There are many ways through which animals suffer from the improper use of plastic bags. Many animals, including both aquatic and terrestrial species, consume plastic bags and develop severe health issues as a result. For instance, every year, several cows die from plastic bag consumption. This occurrence is mainly due to the high number of plastic bags in their grazing areas. This has been an incredibly colossal concern for the Hindu nation, where the trash collection is irregular, and there is a significant number of cows. Upon close examination, most of the cows with plastic-related injuries usually have over fifty plastic bags in their digestive tracts. When animals consume plastic bags, they suffer from intestinal impediments, leading to a slow, long and painful death. The animals can also be poisoned by chemicals absorbed by the plastic when making their way through the environment, or from the chemicals used in the production of the plastic bags. Since plastic does not easily break down in animals’ digestive tracts, it often accumulates in their abdomens. As a result, the animals feel full even when they have not eaten anything, and they eventually starve, become malnourished, and die.
Although domestic animals and livestock suffer tremendously from plastic bags in the environment, some animals have taken a more hefty blow. Affected by decades of climate change, poaching and habitat destruction, sea turtles face an increasing risk from plastic bags. Sea turtles usually confuse the plastic bags for jellyfish, which is a popular delicacy among sea turtles. A recent inquiry done by University of Queensland researchers found that about fifty-two percent of the globe’s sea turtles have consumed plastic debris. A significant amount of plastic debris consumed by sea turtles originates from plastic bags. This further points out how plastic bags contribute to destroying the environment.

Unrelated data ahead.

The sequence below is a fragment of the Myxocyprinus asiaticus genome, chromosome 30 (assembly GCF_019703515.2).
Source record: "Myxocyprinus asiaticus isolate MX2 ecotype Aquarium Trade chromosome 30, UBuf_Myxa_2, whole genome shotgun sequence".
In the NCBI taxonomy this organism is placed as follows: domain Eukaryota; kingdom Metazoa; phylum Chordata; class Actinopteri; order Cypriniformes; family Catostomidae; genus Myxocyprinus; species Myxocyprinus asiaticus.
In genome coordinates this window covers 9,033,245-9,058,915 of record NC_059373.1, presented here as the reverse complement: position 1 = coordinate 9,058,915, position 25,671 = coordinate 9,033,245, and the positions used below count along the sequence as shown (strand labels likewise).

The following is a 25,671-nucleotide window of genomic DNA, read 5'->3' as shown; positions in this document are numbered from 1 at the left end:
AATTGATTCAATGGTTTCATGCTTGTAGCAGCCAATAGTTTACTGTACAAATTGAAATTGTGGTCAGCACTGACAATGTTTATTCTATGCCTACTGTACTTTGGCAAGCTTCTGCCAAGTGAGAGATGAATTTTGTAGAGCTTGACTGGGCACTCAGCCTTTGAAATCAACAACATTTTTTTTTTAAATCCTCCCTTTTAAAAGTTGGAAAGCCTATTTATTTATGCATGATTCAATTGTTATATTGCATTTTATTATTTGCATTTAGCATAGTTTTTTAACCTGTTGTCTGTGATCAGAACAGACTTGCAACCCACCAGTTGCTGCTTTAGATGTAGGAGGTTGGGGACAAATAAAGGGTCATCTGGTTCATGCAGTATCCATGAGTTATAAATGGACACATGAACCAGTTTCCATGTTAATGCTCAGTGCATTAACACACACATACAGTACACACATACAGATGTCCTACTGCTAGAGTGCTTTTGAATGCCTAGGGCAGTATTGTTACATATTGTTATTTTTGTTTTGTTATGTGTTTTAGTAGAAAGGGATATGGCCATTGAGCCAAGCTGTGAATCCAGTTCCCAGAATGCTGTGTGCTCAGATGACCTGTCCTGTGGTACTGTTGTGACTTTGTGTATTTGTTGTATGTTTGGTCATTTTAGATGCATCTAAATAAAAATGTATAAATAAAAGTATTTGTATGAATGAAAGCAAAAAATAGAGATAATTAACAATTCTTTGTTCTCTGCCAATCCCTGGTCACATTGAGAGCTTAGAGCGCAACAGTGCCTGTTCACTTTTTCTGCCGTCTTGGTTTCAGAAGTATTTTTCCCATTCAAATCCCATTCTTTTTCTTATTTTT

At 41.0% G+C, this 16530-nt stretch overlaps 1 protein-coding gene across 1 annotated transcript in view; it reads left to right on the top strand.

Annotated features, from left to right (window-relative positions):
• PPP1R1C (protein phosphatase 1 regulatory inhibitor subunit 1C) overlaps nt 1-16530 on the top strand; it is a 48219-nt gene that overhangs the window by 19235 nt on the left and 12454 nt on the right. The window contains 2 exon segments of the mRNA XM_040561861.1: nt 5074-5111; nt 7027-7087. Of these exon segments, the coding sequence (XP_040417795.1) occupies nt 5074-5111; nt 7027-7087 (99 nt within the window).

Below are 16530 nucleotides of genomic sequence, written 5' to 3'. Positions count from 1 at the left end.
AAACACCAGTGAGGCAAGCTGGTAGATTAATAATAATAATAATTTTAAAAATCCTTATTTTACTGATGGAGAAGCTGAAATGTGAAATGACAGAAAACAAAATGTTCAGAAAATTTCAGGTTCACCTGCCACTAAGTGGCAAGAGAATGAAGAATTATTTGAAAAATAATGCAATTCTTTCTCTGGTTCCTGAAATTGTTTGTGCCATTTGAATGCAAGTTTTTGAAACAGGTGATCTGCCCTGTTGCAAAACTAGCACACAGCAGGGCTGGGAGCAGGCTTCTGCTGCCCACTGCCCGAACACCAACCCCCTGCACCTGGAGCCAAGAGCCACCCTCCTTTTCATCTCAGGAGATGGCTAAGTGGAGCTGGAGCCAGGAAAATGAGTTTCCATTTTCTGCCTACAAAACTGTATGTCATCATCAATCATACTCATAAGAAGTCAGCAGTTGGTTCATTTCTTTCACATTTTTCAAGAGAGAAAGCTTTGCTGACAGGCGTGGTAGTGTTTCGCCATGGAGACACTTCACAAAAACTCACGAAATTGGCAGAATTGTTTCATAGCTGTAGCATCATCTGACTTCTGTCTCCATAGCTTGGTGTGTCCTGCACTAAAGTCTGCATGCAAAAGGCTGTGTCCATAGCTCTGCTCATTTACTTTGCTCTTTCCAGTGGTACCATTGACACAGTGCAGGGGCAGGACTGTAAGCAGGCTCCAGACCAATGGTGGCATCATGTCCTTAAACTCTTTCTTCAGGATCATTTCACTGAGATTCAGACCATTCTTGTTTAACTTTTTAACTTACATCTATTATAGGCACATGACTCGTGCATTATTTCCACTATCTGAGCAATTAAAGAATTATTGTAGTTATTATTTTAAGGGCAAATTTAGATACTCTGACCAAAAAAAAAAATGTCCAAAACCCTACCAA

Clogged Sewage Systems
Although wildlife is relatively rare in urban regions, and many companies are taking measures to curb environmental waste, plastic bags significantly contribute to the destruction of the environment there as well. Runoff water accumulates and transports abandoned plastic bags, eventually washing them into storm sewers. Once the plastic bags are in the sewer, they often combine with other types of debris to form clumps, eventually blocking water flow. This occurrence hinders runoff water from proper drainage and negatively impacts people working or living in that area. For instance, when sewers become blocked, roads flood and are shut down as a result until the water drains. The excess water can damage buildings and vehicles, as well as other property. It accumulates and spreads pollutants far and away, causing additional damage to the ecosystem. Clogged storm sewers can also give rise to water flow disruption in local watersheds. Blocked sewer pipes can underfeed water to local streams, wetlands and creeks, leading to massive die-offs and in some instances, total breakdown.